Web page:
Components for heat pumps – part 6: electronic injection control for evaporators

Sunday, July 15, 2012

Manufacturers and owners of heat pumps are always concerned both to maintain an optimum evaporator charge, even at highly fluctuating ambient temperatures, and to increase energy efficiency by keeping evaporation temperatures as high as possible, but with the usual thermostatic expansion valves it is often not possible to give these requirements the attention they deserve. Electronic expansion valves, however, are ideal for this purpose.

Low super-heat – Higher evaporation pressures – Increased COP

The advantages of electronic super-heating control are obvious. The evaporator is always optimally filled with refrigerant. The amount of refrigerant to be injected can be dosed precisely even under conditions of extreme temperature fluctuation (i.e. for a wide range of ambient temperatures). This is achieved by continually passing the current value of the super-heat in the evaporator via a pressure transducer (marked "P" in the diagram) and a sensitive temperature sensor ("S2") to the "EKD 316" control unit for heat pump manufacturers, thus enabling it to take appropriate measures to achieve optimally low super-heating. This adaptive control of the refrigerant injection ensures optimum use of the evaporator and hence the highest evaporation pressures that can be realized in the particular system, thus improving the COP and using energy more efficiently.

The superheating level always adjusts itself to the minimal stable signal (MSS) for the evaporator, which prevents the signal from drifting into the unstable range. The control unit begins by selecting an arbitrary superheating target, such as 8 K, and then attempts to use this 8 K as the system’s setpoint. Since it continually receives feedback, i.e. the superheat temperature “S2” and the momentary evaporation pressure “P”, the accumulated history of these two values also being recorded for optimization purposes, the control unit can easily decide whether this current setpoint is achievable under the existing load conditions. For example, if the evaporation pressure begins fluctuating wildly and superheating readings are continually changing, this indicates that it should be aiming at a higher superheating value. Conversely, if both superheating and evaporation pressure are broadly constant, then it can set a lower superheating target, such as 7 K (and subsequently 6 K, 5 K, etc.). This continual verification of the optimal superheat is one of the decisive advantages of electronic expansion control over purely thermostatic valves, which would need to be set up in advance to the maximum superheating setpoint indicated by the system’s individual MSS line. Unfortunately, this value is not so easy to establish, so standard systems are generally run with higher superheating setpoints than they really need. This is no bad thing from the point of view of system reliability, because slightly higher superheat is surely better than liquid refrigerant reaching the compressor. but it will have a negative effect on the system’s energy parameters. With the electronic “EKD” injection system this additional safety concern can be disregarded, because, as described, these systems are self-correcting.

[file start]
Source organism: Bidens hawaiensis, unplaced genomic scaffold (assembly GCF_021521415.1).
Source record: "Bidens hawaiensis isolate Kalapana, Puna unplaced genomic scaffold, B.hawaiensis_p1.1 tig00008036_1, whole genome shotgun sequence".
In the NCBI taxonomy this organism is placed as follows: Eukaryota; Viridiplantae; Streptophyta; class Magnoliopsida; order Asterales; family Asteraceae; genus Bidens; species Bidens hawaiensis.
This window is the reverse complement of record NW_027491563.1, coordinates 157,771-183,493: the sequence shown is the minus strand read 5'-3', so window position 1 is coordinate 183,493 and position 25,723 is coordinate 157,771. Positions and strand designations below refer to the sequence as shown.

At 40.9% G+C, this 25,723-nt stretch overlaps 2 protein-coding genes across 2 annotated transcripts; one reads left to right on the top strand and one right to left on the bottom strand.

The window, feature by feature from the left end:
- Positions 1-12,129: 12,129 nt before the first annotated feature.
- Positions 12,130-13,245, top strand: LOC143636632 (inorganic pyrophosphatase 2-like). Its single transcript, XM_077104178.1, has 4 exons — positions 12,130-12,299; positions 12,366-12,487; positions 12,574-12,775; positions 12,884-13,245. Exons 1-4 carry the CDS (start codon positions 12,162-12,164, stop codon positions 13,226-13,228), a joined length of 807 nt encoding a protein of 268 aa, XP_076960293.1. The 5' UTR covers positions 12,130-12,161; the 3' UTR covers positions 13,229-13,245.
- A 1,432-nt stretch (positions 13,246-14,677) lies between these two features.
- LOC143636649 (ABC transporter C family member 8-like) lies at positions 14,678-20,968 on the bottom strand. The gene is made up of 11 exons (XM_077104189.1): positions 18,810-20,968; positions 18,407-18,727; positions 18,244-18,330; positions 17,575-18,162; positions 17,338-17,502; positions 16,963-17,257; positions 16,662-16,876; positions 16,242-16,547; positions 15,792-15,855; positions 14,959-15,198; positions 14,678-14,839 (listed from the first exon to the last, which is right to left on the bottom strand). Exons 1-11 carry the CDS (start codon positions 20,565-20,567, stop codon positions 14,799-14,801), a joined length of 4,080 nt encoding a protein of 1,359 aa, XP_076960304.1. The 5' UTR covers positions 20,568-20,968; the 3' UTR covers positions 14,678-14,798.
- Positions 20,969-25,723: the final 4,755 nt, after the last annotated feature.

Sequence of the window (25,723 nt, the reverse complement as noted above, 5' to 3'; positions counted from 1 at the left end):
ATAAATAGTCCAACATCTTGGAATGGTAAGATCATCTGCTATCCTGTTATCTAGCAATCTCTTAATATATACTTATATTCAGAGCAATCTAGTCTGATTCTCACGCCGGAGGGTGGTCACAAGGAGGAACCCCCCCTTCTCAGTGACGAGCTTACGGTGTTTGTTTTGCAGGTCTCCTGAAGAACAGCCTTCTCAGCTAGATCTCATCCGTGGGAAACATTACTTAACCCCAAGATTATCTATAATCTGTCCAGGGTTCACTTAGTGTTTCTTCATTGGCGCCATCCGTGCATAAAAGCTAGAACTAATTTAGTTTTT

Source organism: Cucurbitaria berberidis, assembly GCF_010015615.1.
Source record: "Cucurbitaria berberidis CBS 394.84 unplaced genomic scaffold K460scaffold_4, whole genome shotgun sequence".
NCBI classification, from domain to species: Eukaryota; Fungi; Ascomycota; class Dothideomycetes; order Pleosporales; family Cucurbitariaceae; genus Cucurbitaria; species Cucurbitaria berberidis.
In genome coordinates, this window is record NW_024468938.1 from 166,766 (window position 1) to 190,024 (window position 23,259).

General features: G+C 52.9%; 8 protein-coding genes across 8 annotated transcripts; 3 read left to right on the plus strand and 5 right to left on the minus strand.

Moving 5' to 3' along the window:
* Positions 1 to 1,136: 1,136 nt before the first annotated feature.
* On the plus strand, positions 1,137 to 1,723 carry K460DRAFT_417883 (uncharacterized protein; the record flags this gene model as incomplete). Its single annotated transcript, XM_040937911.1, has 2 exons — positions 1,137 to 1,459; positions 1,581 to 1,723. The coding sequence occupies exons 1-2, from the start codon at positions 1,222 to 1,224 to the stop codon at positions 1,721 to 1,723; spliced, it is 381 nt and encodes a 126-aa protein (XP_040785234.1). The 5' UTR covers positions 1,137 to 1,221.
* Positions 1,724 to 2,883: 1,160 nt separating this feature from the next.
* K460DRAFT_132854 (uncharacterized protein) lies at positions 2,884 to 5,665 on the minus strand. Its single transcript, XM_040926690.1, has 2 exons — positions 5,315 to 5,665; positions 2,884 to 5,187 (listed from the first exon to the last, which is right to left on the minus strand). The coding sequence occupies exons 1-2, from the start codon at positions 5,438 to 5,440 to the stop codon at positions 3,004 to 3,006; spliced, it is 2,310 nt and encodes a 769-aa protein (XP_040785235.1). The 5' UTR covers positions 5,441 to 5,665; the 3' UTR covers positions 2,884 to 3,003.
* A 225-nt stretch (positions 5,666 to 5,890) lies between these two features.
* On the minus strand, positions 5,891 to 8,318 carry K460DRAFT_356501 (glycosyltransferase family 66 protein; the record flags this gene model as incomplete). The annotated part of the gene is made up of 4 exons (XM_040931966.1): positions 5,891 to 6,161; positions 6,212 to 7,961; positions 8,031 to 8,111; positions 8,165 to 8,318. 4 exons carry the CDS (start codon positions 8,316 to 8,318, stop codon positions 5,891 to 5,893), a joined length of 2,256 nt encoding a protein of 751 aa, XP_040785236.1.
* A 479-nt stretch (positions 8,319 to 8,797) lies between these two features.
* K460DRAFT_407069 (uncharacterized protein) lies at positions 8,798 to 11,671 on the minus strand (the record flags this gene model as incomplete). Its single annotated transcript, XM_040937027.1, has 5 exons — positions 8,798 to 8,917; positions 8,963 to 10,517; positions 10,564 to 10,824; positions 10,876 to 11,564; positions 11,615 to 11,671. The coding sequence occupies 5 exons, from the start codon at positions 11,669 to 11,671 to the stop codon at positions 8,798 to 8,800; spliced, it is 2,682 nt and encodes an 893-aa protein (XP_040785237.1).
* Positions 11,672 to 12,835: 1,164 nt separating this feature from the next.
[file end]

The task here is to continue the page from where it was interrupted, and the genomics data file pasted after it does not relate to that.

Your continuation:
The control unit is operated by means of two pushbuttons on an optional display. This enables the heat pump manufacturer to decide whether to simplify service technicians’ access to the control unit (with an external operators’ display integrated into the heat pump) or – to prevent unauthorized tampering and unwanted program modifications – to simply present the control unit as a black box. The two buttons, coupled with a three-character display, are entirely sufficient for programming the control unit and displaying all the important data. Using the operators’ display unit, the service technician can intervene in the control cycle or have relevant information displayed. The unit’s menu not only shows the basic configurable parameters, such as the type of refrigerant, it is also possible to adjust the stability and amplification factors so as to precisely influence certain processes. This applies, for example, to the superheating control, making it possible to prevent the superheat value from oscillating. It is also possible to choose between adaptive and load-dependent superheating regulation. Adaptive superheating regulation has already been described here in some detail. Load-dependent superheating regulation deliberately operates with higher superheating values for certain partial load situations, for example to ensure longer minimum running times for the compressor, or to reduce frost build-up on the evaporator in air to air or air to water heat pumps, thereby possibly reducing the necessity for defrosting. For the initial production-line programming of the control unit we recommend the software service tool (AK‑ST500). This program accesses the control unit via an optional system unit and makes the initial programming a matter of moments. The same software package can also be used for other servicing activities.